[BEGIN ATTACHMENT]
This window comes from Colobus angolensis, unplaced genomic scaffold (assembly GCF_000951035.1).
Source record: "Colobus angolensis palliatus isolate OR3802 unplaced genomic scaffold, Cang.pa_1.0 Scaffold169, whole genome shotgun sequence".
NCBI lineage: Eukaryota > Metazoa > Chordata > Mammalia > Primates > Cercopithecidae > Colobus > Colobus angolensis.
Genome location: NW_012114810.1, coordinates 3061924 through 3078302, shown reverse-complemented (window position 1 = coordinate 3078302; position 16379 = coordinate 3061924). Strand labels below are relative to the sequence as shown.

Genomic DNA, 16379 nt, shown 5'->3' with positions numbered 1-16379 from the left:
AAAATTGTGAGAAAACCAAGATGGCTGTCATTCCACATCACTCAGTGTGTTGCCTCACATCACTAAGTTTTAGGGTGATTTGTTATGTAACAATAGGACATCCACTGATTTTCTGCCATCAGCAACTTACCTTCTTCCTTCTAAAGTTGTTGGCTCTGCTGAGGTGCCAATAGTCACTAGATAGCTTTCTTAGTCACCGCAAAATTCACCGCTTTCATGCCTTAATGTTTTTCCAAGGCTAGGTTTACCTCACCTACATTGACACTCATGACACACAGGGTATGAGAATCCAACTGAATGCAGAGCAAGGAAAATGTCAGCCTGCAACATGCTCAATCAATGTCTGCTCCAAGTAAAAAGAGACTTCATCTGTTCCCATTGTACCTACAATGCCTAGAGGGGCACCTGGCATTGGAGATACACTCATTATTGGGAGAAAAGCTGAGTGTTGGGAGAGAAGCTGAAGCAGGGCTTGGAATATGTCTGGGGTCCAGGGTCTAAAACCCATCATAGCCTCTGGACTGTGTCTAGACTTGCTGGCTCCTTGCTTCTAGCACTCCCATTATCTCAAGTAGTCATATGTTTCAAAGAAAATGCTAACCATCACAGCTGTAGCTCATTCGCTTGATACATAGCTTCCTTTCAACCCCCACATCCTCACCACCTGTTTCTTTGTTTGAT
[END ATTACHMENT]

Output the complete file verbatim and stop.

This window comes from Colobus angolensis, unplaced genomic scaffold (assembly GCF_000951035.1).
Source record: "Colobus angolensis palliatus isolate OR3802 unplaced genomic scaffold, Cang.pa_1.0 Scaffold169, whole genome shotgun sequence".
NCBI lineage: Eukaryota > Metazoa > Chordata > Mammalia > Primates > Cercopithecidae > Colobus > Colobus angolensis.
Genome location: NW_012114810.1, coordinates 3061924 through 3078302, shown reverse-complemented (window position 1 = coordinate 3078302; position 16379 = coordinate 3061924). Strand labels below are relative to the sequence as shown.

Genomic DNA, 16379 nt, shown 5'->3' with positions numbered 1-16379 from the left:
AAAATTGTGAGAAAACCAAGATGGCTGTCATTCCACATCACTCAGTGTGTTGCCTCACATCACTAAGTTTTAGGGTGATTTGTTATGTAACAATAGGACATCCACTGATTTTCTGCCATCAGCAACTTACCTTCTTCCTTCTAAAGTTGTTGGCTCTGCTGAGGTGCCAATAGTCACTAGATAGCTTTCTTAGTCACCGCAAAATTCACCGCTTTCATGCCTTAATGTTTTTCCAAGGCTAGGTTTACCTCACCTACATTGACACTCATGACACACAGGGTATGAGAATCCAACTGAATGCAGAGCAAGGAAAATGTCAGCCTGCAACATGCTCAATCAATGTCTGCTCCAAGTAAAAAGAGACTTCATCTGTTCCCATTGTACCTACAATGCCTAGAGGGGCACCTGGCATTGGAGATACACTCATTATTGGGAGAAAAGCTGAGTGTTGGGAGAGAAGCTGAAGCAGGGCTTGGAATATGTCTGGGGTCCAGGGTCTAAAACCCATCATAGCCTCTGGACTGTGTCTAGACTTGCTGGCTCCTTGCTTCTAGCACTCCCATTATCTCAAGTAGTCATATGTTTCAAAGAAAATGCTAACCATCACAGCTGTAGCTCATTCGCTTGATACATAGCTTCCTTTCAACCCCCACATCCTCACCACCTGTTTCTTTGTTTGAT